Wax cylinders, forty-fives, LPs, eight-tracks, cassette tapes, CDs, mini discs, digital audio tapes: the fact is that music formats have changed significantly — indeed, regularly — over the last 50 or 100 years. Music lovers have long understood that “music” is not equivalent to “format.” Even before the introduction of digital music downloads, listeners were well disposed to format change.The same isn’t true for books. With the exception of relatively minor disturbances — chapbooks and paperbacks come most immediately to mind — the bibliographic form [hasn’t] changed all that much since the introduction of the codex. The result is that book readers are much less inclined to embrace format change, compared to their music-loving counterparts. And this inertia is, in part, what has held up widespread e-book adoption.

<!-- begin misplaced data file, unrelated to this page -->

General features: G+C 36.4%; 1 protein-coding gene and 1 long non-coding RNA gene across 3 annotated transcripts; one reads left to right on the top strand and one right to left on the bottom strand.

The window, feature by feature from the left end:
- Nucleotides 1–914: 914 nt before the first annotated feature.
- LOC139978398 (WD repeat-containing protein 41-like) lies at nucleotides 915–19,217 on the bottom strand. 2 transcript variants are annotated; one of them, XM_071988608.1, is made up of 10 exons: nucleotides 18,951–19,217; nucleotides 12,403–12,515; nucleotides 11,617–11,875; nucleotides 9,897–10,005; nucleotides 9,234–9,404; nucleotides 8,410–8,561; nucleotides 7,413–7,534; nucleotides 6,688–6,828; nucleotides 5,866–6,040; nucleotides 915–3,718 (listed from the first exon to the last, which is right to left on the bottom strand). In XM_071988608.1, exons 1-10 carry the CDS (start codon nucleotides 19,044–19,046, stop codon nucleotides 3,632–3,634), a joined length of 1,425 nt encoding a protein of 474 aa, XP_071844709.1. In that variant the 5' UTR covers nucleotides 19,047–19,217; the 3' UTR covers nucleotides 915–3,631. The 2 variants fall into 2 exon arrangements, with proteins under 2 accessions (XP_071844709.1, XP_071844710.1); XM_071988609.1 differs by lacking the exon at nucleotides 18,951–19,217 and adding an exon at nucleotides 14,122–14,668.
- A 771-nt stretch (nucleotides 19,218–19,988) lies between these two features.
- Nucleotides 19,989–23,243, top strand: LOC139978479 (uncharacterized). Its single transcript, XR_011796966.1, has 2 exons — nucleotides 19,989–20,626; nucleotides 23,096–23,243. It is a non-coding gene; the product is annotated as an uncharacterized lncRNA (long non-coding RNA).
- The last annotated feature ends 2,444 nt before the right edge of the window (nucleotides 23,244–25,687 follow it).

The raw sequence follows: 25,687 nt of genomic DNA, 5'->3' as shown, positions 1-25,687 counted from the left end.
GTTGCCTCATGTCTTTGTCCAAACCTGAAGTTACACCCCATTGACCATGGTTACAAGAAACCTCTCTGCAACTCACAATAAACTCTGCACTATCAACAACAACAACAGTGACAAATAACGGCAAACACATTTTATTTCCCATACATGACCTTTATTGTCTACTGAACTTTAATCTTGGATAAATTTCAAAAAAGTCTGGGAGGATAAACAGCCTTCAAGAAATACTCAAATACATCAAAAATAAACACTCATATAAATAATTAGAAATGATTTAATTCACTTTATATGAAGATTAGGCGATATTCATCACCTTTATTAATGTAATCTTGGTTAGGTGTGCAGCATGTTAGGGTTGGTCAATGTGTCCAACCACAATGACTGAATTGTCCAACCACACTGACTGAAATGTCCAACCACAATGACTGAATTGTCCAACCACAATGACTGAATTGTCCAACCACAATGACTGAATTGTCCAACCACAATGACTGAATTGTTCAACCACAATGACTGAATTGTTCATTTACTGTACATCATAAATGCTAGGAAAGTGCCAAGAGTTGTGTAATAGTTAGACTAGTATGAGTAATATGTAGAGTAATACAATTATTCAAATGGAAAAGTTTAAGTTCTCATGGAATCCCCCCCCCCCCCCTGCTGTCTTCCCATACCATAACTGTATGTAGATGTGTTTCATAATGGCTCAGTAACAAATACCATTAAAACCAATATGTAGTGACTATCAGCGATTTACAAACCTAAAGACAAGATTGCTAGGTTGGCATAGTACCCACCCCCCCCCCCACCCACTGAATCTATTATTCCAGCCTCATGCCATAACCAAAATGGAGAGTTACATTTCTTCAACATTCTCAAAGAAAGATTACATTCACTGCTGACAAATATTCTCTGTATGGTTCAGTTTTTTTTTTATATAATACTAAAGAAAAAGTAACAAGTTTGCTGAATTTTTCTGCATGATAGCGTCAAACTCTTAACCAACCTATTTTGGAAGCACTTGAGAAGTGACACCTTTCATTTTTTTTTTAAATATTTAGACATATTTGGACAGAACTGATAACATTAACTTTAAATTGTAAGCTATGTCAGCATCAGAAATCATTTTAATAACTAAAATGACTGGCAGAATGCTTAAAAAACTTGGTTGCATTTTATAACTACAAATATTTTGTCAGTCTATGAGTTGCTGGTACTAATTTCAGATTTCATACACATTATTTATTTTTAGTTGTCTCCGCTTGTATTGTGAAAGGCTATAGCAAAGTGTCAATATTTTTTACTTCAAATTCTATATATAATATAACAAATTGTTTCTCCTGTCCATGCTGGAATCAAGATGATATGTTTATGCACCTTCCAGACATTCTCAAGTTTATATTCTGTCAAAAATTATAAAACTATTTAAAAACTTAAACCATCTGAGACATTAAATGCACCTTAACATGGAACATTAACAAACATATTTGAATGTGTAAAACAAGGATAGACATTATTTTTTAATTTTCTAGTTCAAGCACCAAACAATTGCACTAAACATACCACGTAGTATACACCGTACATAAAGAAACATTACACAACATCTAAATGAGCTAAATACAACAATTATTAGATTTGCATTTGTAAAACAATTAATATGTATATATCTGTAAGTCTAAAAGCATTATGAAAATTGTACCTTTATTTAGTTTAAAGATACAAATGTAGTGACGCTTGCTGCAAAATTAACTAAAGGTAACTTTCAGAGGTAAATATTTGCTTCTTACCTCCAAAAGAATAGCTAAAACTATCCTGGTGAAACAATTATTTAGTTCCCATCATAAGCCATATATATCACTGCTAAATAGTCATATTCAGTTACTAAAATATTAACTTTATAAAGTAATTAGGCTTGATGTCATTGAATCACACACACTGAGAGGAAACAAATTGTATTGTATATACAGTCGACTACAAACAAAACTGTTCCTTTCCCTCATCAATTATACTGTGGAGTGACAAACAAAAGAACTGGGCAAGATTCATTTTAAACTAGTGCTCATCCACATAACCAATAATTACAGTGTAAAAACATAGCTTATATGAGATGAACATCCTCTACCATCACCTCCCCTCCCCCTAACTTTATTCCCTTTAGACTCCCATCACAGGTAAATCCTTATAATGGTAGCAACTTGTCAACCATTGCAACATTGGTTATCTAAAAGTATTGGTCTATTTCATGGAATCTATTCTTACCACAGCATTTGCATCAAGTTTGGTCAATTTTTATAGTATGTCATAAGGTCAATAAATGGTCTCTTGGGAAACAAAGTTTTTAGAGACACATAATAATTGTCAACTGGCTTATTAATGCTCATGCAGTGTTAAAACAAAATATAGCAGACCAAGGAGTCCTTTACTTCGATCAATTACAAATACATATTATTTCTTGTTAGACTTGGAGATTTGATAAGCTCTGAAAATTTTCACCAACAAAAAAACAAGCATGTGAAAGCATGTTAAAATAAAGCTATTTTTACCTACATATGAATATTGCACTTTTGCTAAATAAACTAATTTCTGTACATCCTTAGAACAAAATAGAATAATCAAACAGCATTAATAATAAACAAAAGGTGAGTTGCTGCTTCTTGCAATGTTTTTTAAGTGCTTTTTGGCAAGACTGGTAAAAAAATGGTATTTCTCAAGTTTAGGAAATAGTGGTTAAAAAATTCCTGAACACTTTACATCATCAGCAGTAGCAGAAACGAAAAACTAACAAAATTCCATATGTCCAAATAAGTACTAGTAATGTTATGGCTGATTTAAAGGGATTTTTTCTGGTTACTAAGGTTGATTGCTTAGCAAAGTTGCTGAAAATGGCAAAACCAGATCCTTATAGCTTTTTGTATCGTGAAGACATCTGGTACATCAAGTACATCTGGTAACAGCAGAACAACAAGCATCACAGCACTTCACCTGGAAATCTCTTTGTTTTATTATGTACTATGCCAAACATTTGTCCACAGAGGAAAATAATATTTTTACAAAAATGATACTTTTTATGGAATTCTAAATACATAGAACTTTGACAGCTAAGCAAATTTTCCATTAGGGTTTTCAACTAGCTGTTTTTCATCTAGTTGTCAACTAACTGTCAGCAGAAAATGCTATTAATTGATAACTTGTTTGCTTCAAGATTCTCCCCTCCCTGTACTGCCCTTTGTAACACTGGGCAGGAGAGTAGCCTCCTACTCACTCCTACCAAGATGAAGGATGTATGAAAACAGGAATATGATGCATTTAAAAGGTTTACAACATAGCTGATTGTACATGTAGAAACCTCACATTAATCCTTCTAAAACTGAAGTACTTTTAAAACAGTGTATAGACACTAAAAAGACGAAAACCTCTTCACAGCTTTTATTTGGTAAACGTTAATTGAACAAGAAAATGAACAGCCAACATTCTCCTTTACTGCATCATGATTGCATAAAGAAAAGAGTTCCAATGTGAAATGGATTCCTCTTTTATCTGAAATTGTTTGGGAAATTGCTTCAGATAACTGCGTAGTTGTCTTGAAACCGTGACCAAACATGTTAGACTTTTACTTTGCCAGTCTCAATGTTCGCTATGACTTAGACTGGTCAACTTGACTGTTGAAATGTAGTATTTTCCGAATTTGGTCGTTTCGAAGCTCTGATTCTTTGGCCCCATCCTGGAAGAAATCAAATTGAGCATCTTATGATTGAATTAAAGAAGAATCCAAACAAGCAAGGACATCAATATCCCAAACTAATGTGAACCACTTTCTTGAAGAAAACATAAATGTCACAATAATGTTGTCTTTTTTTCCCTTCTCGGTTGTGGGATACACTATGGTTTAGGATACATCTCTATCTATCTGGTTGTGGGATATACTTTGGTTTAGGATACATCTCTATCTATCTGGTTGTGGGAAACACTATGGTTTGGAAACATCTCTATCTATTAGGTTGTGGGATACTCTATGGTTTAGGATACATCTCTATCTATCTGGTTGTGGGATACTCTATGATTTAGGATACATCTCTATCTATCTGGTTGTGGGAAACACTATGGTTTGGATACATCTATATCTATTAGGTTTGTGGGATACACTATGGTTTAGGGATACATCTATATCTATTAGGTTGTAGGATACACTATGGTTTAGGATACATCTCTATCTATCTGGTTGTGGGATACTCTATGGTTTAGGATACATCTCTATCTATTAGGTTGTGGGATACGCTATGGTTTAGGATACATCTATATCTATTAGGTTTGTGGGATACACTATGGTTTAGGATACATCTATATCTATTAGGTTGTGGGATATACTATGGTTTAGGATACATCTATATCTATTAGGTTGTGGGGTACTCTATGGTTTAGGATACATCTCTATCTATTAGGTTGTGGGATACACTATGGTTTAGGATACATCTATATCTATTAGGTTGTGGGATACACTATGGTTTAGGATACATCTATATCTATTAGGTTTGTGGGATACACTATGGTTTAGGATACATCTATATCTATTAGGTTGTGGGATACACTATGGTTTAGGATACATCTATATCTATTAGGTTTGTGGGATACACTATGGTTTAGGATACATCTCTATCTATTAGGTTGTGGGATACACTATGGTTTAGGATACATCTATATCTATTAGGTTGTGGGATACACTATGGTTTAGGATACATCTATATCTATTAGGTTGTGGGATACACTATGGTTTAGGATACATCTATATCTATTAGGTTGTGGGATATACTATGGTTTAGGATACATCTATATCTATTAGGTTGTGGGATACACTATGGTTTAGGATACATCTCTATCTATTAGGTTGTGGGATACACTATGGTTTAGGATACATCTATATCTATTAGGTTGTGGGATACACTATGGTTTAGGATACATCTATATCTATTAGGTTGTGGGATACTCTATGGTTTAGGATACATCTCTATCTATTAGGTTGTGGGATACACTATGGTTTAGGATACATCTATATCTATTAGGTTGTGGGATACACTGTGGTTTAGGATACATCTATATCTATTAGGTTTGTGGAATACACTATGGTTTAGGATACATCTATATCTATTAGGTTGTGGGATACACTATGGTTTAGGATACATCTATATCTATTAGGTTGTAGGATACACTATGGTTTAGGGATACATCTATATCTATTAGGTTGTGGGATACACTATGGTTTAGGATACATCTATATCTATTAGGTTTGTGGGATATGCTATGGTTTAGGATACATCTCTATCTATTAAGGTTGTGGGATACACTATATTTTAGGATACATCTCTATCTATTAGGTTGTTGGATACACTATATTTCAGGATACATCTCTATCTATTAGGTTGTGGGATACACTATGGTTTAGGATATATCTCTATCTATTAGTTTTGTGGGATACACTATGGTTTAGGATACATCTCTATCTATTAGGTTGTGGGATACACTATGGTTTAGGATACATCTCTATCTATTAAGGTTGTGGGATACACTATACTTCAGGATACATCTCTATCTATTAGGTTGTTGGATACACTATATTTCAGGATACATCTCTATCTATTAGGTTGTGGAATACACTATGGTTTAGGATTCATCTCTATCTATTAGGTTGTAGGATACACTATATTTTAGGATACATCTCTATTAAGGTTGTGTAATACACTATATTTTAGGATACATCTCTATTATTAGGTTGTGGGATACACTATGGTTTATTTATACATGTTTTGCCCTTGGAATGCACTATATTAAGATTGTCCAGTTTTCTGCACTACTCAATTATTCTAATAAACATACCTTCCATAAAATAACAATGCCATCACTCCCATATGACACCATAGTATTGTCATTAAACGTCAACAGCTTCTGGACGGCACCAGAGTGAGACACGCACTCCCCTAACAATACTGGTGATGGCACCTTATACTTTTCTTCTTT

Very true. Though I don’t think I follow Striphas’s view that what RapidShare is doing is not stealing, but rather “pirate pedagogy.” But I have a lot to learn in these matters, starting with — I hope, and soon, I hope — what looks like a fascinating book: Adrian Johns’s Piracy.Interestingly, Johns’s book was available for free last month from the University of Chicago Press, and I downloaded it then, even though that meant having to use that execrable piece of software known as Adobe Digital Editions (to which I shall not even link). Presumably the press chose this venue because it’s resistant to . . . piracy.Anyway, more on this later, I trust.